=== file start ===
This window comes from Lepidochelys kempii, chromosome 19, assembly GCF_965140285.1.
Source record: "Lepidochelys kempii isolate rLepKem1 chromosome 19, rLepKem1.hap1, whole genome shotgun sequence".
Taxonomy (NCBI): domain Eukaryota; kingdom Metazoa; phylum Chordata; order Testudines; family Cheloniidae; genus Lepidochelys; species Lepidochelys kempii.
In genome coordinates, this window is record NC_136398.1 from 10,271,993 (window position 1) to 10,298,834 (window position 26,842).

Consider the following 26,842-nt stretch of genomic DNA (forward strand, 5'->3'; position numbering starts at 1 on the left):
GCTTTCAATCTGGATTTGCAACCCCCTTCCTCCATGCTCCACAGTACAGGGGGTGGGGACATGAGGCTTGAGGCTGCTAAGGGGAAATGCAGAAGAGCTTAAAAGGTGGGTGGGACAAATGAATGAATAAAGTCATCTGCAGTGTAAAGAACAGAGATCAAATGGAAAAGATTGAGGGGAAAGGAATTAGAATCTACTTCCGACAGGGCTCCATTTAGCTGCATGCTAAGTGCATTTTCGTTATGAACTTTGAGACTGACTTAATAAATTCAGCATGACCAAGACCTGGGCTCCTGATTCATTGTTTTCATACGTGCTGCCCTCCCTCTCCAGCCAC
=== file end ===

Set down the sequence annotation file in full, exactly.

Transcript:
This window comes from Lepidochelys kempii, chromosome 19, assembly GCF_965140285.1.
Source record: "Lepidochelys kempii isolate rLepKem1 chromosome 19, rLepKem1.hap1, whole genome shotgun sequence".
Taxonomy (NCBI): domain Eukaryota; kingdom Metazoa; phylum Chordata; order Testudines; family Cheloniidae; genus Lepidochelys; species Lepidochelys kempii.
In genome coordinates, this window is record NC_136398.1 from 10,271,993 (window position 1) to 10,298,834 (window position 26,842).

Consider the following 26,842-nt stretch of genomic DNA (forward strand, 5'->3'; position numbering starts at 1 on the left):
GCTTTCAATCTGGATTTGCAACCCCCTTCCTCCATGCTCCACAGTACAGGGGGTGGGGACATGAGGCTTGAGGCTGCTAAGGGGAAATGCAGAAGAGCTTAAAAGGTGGGTGGGACAAATGAATGAATAAAGTCATCTGCAGTGTAAAGAACAGAGATCAAATGGAAAAGATTGAGGGGAAAGGAATTAGAATCTACTTCCGACAGGGCTCCATTTAGCTGCATGCTAAGTGCATTTTCGTTATGAACTTTGAGACTGACTTAATAAATTCAGCATGACCAAGACCTGGGCTCCTGATTCATTGTTTTCATACGTGCTGCCCTCCCTCTCCAGCCAC